In two consecutive experiments, a total of 200 native Hungarian speakers were recruited from the Budapest University of Technology and Economics student population. They received course credits for their participation. One hundred participants (45 males and 55 females) took part in each experiment, their ages varied between 19 and 26 years.
In both experiments, participants (referred to as observers throughout the article) watched a movie of a directed forgetting experiment. In this movie, a model learnt a list of words (List 1), then received a midlist instruction (forget or remember), then learnt another list of words (List 2). In both experiments, observers were randomly assigned to either the forget or the remember group.
The two experiments differed only in the instruction given to the observers prior to watching the movie. In Experiment 1, they were told simply to observe everything they saw in order to remember it later on (“simple observation”), whereas in Experiment 2 observers were told to observe everything they saw in order to remember what the model in the movie had to remember (“observation with goal sharing”).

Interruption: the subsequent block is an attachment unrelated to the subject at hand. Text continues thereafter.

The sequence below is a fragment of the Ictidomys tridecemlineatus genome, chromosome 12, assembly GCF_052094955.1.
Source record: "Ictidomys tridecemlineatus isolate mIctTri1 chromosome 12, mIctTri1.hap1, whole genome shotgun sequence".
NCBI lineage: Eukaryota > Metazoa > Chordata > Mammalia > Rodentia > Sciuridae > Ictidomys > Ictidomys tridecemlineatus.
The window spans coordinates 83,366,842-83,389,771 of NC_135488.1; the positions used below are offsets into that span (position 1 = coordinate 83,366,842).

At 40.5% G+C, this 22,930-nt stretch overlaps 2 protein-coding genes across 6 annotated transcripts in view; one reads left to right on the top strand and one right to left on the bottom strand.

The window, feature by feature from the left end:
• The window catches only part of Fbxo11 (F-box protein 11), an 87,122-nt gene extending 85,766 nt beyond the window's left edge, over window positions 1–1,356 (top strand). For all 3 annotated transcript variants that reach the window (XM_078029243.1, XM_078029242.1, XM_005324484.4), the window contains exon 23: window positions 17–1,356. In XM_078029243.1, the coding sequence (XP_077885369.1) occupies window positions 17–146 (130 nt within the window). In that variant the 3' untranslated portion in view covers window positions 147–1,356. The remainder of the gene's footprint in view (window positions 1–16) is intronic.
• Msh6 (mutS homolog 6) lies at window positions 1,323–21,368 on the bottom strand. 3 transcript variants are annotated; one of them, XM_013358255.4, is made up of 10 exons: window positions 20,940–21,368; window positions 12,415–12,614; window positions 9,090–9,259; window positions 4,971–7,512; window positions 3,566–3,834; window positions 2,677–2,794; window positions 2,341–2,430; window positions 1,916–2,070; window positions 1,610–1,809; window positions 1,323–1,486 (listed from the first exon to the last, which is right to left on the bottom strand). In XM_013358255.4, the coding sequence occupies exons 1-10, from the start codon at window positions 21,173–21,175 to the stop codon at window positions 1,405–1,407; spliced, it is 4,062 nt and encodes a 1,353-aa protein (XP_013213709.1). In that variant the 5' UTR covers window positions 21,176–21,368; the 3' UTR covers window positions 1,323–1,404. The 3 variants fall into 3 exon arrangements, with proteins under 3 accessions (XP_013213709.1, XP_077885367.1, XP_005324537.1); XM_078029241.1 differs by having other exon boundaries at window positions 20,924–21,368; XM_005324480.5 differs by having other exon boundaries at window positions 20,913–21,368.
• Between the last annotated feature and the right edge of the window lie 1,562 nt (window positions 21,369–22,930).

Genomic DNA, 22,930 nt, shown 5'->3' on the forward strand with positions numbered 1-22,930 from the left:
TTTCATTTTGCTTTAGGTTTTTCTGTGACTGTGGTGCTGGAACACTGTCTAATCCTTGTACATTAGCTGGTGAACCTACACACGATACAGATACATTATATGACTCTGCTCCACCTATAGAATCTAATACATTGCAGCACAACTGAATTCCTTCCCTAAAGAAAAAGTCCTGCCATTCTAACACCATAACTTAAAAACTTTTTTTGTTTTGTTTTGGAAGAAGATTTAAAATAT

In the movie presented to the observers, a male model sat in front of a computer screen and was told by an experimenter that he would be presented with a list of words and that his task was to learn all of the words for a later memory test. Each word was displayed for 2 s with a 2-s inter-item interval. When filming the movies we used two experimental learning lists (List A and List B) consisting of 12 words of moderate to high frequency. Half of the observers saw a version of the movie in which List A served as List 1, and List B served as List 2, while the other half of the observers saw a version in which List A served as List 2 and List B as List 1. After List 1 had been presented on the screen the experimenter gave either a “forget” or a “remember” instruction. In the “forget” condition, the model in the movie received the instruction that the words presented up until this point were only presented by mistake, and the experimenter asked the model to try to forget these words in order to properly carry out the learning of the following words. Following the forget instruction the model was presented with a second list of 12 words. In the “remember” condition, the experimenter in the movie gave a remember instruction following List 1; that is, he asked the model to remember the words presented up until that point and to try to learn the words in the second list as well. Following the presentation of List 2, the experimenter thanked the model for their contribution.